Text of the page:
Through the process of creating 8 Minutes and the research it entailed, Alexander Whitely has grown to understand and remember a number of facts about space which he didn’t know before. For example, the title of the piece, 8 Minutes, is the time it takes light to travel from the sun to the earth. He is isn’t likely to ever forget that fact again!
Talk about the planets that make up the solar system and their names. Ask each child to create a silly sentence to help them remember the order of the planets from the sun. Use the first letter of each planet to create each word, starting with Mercury and ending with Neptune (Pluto has been changed to a 'dwarf planet'). Make clear this is written down?
• My Very Easy Method Just Speeds Up Names
Now talk about the different characteristics of each planet. Their colour, make up (rock or gas), whether they have a planetary ring, its size, the number of moons and satellites.
You may find it useful to download the Planet Fact File template on the STEM website (https://www.stem.org.uk/elibrary/resource/26913) or alternatively make up your own. Assign a small group of children per planet, then have them research and complete this fact file using a selection of books and information sheets laid out on the table. If your school policy allows, you can also encourage use of the internet.
Website icon: You will find resources here to prepare for this discussion:
Split the class into the same groups they worked in for the classroom prep and have them bring along a copy of their fact file about their own planet. Sit in a circle and ask each child for a fact about their own planet to share with the rest of the group.
Pick one of the facts (or a combo of facts) that seemed particularly interesting to the group as a whole. Discuss together how you might use this fact to inspire a movement. Have a go at creating a few and practicing them together. Invite recommendations from the group as to how to make the movement better, or more representative.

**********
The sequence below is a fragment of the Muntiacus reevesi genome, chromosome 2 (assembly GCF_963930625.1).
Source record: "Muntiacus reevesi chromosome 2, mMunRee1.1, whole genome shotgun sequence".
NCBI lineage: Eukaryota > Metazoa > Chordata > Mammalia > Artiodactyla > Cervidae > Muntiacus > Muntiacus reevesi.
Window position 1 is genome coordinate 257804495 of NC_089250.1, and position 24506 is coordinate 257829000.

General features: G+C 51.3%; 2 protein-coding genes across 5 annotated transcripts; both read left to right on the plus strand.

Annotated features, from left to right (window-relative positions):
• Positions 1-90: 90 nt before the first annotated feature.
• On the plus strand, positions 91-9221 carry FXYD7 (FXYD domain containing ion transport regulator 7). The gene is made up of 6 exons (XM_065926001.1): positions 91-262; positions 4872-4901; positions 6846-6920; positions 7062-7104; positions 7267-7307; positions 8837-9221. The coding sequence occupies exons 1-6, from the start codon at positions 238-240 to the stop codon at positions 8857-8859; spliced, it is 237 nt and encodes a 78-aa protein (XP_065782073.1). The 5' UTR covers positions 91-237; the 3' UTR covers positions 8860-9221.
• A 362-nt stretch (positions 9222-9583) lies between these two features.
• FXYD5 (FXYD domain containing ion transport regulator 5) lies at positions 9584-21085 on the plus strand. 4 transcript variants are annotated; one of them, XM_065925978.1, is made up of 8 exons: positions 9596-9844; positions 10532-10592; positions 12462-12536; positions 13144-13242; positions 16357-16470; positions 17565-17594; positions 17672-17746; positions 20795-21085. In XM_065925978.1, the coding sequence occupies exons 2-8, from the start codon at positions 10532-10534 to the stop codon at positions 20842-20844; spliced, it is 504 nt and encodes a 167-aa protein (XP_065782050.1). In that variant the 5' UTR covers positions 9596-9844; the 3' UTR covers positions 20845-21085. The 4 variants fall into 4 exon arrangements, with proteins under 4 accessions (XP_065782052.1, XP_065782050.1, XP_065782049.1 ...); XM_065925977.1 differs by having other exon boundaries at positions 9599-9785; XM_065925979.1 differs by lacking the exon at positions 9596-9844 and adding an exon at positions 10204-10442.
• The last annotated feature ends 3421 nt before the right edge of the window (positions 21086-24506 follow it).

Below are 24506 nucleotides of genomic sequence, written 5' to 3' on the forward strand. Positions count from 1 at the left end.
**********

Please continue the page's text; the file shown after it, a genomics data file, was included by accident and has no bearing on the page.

FACT: Saturn has many rings and scientist disagree on exactly how many there are.
Movement: Person stands with their arms out to the side and spins several times, bending the knees slightly and straightening them so that the spiral movement goes up and down slightly depicting lots of rings.
NB Could they use facts about different materials eg rock, gas, liquid, to explore different movement states. Trying to move lick rock etc.
Split the class into smaller groups and give each of them a fact file. These groups could stay the same as those who researched the fact file. Or you may want to change them to encourage the students to remember facts about a different planet.
Ask them to use the fact file to inspire a selection of movements.
NB: These do not need to be woven together into a dance. Encourage them to create individual movements that stand alone. The students are now creating new ‘movement vocabulary’ inspired by their planet.
Bring the group back together and invite each group to demonstrate some (or all if you have time) of their unique movements. Can the observers guess what the fact behind each movement was – or what it related to?
Now each group has a bank of movements they can use to create a dance about their particular planet.
Mix the groups up so that the planet itself is no longer relevant, but the movements become the focal point. Ask each person to teach their favourite movement from their initial planet-inspired exploratory task to their new colleagues. Invite the group to weave these movements together to make a dance.